Favorite Fictional Characters, #285: Shallow Hal
We all know a guy (and have, at times in our own lives, been a guy or even - gasp - a girl) like shallow Hal Larson. Superficial, caught up in looks and external beauty, dismissive of those we perceive to be physically flawed (even as we tend toward plumpness ourselves and break few hearts with our own charms). Look, we're all human. We're all partial to a pretty or handsome face, to nice legs or abs or hair or whatever. There's nothing to be ashamed of in admiring the well-made form of another human. Beauty, after all, is an ancient ideal espoused by the Greeks along with intellect, excellence, courage, and other virtues. Even in the absence of a universal standard, we can accept and even enjoy our ability to perceive beauty in one another.
The problem (one of them, anyway) is when we worship the physical above and absent all other virtues, that we hold beauty (whether as commonly or personally defined) as the sole worthwhile characteristic in others. Look, we all know that society celebrates certain sizes, certain skin tones, certain measurements, and that we've been programmed by both biology and glossy magazines to value some people above others based on how they approximate those somewhat arbitrary and increasingly unrealistic ideals. Hal, the would-be player, the commitment-phobe, the objectifier of women and pursuer of narrow standards, is presented unsympathetically in the film Shallow Hal as the queasy avatar of the kind of crude frat-boy mentality that invests too many of us to some degree.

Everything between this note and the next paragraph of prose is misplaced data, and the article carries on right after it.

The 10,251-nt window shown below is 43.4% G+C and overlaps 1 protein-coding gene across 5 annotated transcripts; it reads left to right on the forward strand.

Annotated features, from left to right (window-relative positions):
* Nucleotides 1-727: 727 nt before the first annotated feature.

Of course, this being a comedy, and one featuring the then-still-charmingly-funny Jack Black, our Hal has an awakening, courtesy of a weirdly mystic Tony Robbins, who hypnotizes the jerk into seeing inner beauty rather than the superficial. I've always been a little curious about why the movie chooses to present all ostensibly beautiful women as ugly inside, and all plus-size women as internally gorgeous - it seems as sweeping and inaccurate a generalization as the reverse. But it's a movie, and if we don't peer too close, the conceit works for humor and a smidgeon of social commentary. Hal of course falls in love with Gwyneth Paltrow's Rosie in and out of her fat-suit. I've always wondered where the supposed consciousness-raising is in all of this if Hal is seeing her as the slim, sexy Gwyneth. But again, I suppose the lesson here is that when he sees her as she truly is, he learns that his love wasn't based on her looks but on her soul.
Look, it's an imperfect movie, but it makes me laugh and makes me think about these things in a different way. Being a Farrelly brothers flick, there's plenty of offbeat co-stars (Jason Alexander with a tail, for instance), and the soundtrack is pretty worthwhile. At the end of the day Hal seems to have found some truth, and some love. I'm not sure we can ask much more than that.